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Summary: Grace is outrageous. It’s hard to accept, It’s hard to believe, and It’s hard to receive.

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Imagine yourself in this story. You show up bright and early, dressed for work, lunch pail in hand. You're thrilled when the owner comes by in his flatbed pickup and hires you. He promises a generous wage, the wage of a soldier, more than you are used to getting paid. You already start thinking about the bills you can pay and meals you can provide and clothes you can buy with that.

The first hour flies. The day is still cool. Even when the sun comes up—and what a great day this is going to be—And the community! You feel an instant connection with the other workers with whom you rode in from town. But you're glad to see, a few hours later, a fresh batch of workers join, though they don't quite know how to do the job as quickly or efficiently. But they're quick to learn, and it's not long before it's like they've always been here too, from the beginning.

A few hours later when more workers show up, it feels different. You feel relief— there's so much work to do. But you also feel a touch of, hmmm, resentment. They don't do the work right. They don't understand the culture here. They

haven’t got into the groove. And you're hot and sore and tired, and they're chirping away, no dirt under their fingernails, not even one bead of sweat on their brows.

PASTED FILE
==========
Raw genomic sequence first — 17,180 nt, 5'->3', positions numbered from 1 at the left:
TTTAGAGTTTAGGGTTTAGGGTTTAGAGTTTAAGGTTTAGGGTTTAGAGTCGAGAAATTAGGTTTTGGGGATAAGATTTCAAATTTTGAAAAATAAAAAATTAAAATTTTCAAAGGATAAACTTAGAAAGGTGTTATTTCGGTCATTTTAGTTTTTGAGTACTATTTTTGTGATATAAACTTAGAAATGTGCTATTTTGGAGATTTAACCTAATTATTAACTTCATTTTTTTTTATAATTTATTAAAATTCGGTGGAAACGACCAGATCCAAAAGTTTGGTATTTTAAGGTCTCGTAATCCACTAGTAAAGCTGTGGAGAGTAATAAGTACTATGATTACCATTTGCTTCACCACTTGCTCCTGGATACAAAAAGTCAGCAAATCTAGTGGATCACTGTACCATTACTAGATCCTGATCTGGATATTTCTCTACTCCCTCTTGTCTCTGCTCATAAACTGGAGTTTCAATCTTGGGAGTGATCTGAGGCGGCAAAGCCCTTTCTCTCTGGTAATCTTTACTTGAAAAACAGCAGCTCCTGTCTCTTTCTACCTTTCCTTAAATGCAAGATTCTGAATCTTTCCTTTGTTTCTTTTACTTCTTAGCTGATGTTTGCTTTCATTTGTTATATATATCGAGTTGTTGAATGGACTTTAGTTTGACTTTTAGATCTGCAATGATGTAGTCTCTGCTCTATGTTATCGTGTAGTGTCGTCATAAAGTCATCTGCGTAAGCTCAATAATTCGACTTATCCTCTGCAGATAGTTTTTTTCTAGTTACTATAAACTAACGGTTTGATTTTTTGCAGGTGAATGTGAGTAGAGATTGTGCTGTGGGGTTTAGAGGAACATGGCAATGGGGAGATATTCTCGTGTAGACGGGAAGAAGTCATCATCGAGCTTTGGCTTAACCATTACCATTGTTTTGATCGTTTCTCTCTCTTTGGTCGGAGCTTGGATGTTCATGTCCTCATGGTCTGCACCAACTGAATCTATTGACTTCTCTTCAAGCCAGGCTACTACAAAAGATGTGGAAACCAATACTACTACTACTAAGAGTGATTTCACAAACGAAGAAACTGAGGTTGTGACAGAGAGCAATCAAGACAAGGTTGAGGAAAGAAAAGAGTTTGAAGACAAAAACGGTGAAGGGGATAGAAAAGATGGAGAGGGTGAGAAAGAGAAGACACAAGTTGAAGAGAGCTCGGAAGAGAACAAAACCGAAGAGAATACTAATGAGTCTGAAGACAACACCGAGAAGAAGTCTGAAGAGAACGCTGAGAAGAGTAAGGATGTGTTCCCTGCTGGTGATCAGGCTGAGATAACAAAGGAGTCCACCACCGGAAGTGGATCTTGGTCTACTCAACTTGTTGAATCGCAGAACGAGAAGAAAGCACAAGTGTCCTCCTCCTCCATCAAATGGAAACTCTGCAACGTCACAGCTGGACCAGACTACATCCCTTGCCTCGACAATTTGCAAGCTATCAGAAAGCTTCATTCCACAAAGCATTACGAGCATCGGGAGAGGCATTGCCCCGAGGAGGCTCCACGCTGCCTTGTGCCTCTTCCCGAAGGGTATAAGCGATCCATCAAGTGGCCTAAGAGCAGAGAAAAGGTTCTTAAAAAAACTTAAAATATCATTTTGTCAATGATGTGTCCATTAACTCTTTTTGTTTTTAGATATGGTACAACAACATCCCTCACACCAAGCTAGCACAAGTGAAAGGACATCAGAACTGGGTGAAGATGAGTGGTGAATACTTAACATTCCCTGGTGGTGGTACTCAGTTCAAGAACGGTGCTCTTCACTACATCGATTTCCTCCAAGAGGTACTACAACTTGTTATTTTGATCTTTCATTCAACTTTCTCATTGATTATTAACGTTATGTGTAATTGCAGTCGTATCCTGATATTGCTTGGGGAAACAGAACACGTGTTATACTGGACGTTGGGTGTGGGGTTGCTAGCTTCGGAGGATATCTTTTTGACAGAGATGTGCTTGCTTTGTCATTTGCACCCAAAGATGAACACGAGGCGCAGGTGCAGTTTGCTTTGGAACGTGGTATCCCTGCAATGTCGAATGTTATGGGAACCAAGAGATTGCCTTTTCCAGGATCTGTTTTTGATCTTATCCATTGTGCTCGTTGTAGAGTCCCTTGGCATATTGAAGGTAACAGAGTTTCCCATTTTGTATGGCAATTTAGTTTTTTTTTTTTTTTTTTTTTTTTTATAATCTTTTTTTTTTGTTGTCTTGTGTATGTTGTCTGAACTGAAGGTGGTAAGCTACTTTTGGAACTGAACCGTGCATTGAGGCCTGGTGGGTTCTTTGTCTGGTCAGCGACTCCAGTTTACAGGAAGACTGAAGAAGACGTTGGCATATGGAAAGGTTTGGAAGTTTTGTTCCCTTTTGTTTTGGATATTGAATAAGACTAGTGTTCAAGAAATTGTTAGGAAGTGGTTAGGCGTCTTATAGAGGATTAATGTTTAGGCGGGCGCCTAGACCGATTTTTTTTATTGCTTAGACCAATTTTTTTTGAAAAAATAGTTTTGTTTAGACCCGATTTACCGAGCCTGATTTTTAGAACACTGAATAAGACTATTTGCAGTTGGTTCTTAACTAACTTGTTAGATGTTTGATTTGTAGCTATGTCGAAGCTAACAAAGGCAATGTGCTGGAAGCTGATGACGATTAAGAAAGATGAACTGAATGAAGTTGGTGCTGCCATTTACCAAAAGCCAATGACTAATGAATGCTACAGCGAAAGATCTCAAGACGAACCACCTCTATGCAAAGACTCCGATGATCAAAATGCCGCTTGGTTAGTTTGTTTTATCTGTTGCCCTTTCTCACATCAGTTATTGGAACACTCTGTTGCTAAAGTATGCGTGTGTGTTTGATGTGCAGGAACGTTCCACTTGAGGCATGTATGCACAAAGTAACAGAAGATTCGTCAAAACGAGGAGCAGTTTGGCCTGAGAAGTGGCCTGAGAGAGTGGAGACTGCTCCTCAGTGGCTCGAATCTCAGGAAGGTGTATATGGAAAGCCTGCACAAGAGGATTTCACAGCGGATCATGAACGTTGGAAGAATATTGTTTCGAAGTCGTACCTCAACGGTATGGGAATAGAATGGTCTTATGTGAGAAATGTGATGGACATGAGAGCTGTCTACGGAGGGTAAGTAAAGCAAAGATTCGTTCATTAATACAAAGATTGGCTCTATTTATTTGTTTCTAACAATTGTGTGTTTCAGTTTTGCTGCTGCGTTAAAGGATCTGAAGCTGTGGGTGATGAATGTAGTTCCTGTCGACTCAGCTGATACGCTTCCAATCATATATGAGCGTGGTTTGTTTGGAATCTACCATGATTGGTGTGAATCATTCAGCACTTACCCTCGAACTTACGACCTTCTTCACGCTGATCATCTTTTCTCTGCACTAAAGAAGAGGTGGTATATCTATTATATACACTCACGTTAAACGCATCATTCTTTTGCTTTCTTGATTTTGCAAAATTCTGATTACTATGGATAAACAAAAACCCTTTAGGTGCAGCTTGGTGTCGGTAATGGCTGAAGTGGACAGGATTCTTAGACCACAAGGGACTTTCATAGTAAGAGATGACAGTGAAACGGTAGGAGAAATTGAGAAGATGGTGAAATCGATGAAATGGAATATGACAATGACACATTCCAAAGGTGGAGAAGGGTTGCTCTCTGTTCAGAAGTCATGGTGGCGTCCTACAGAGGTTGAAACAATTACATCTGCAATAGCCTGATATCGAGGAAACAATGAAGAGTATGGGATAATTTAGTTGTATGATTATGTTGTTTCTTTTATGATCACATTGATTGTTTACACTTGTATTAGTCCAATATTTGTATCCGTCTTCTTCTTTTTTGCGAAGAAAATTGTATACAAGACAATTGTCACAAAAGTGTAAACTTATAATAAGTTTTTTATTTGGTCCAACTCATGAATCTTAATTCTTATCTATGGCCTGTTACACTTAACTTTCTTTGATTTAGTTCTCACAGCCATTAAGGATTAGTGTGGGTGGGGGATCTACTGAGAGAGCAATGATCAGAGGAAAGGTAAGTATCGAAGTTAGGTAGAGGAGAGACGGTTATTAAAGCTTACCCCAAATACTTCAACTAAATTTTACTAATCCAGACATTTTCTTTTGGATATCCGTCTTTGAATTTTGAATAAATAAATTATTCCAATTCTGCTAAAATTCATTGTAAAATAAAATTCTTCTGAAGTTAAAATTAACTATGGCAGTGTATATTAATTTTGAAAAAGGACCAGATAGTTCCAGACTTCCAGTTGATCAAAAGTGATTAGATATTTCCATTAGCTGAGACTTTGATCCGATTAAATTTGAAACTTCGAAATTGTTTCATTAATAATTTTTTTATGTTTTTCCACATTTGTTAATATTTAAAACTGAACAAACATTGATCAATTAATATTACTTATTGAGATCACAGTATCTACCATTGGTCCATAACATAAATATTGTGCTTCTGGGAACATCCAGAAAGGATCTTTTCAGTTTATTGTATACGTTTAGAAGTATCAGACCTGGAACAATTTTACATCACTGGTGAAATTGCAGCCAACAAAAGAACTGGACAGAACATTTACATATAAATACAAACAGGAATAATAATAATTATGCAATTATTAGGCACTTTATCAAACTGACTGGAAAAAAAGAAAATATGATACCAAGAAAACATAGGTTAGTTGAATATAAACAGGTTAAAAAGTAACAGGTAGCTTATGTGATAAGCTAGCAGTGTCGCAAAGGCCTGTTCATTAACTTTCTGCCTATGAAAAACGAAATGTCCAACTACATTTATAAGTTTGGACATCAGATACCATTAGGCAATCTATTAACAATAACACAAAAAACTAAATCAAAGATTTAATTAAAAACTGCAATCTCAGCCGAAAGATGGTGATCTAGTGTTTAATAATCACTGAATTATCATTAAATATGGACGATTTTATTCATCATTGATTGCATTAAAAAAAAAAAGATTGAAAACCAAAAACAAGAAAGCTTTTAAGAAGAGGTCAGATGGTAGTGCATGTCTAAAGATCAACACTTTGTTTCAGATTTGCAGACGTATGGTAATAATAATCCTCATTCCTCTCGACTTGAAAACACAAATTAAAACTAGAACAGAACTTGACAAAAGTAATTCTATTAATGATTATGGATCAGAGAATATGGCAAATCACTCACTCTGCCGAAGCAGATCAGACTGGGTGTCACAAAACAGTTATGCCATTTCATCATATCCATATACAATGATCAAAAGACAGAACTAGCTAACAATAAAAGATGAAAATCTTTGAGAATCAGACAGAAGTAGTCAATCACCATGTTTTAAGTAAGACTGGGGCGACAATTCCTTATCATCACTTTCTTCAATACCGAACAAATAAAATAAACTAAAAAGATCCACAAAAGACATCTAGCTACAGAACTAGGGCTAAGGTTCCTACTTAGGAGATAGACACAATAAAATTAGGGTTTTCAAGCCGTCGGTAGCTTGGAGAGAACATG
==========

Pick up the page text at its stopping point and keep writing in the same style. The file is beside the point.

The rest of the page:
But what kills you is the crew who shows up 11 hours into the shift. The day's already cooling again. The heavy lifting's been done. They work a single hour, if you could call it work; you could do by yourself single-handedly in 10 minutes what three of them barely accomplished in the full hour. But then an amazing thing happens.

It is pay time. The foreman calls up the guys who just showed up last to collect their pay first. A denarius: a full day's wages. You start doing the math. A denarius per hour times 12 hours equals—ooh. You're about to call the wife on the cell, tell her to get onto Google and book that holiday in Paris, and go onto Amazon and order new luggage while she's at it, when you notice a disturbing trend. The guys who showed up 3 hours ago get a denarius. And the guys who showed up 6 hours ago get a denarius. When the foreman finally calls you up—last, though you were here first—and he puts in your hand a denarius, you can barely hold yourself back from spitting on it.

Verse 15-Is it not lawful for me to do what I wish with my own things? Or is your eye evil because I am good?’

Why this story seems unfair, is because we all want God’s grace but we are not sure we want it for others….The ones who have done us wrong or our family wrong!

But grace isn't just about us, whether we showed up late in life or early in life to serve the Lord, whether we work a lot or work a little for the Lord.

Grace is about, just like in this story, of who’s in charge, who has the last word!

Just like in the story the landowner was good, God is good and God is good to us whether we desire it or not, or whether we earned it or not!

The owner could have avoided the conflict, by paying the first one first, letting them leave and so on down the line, but the point of the story is:

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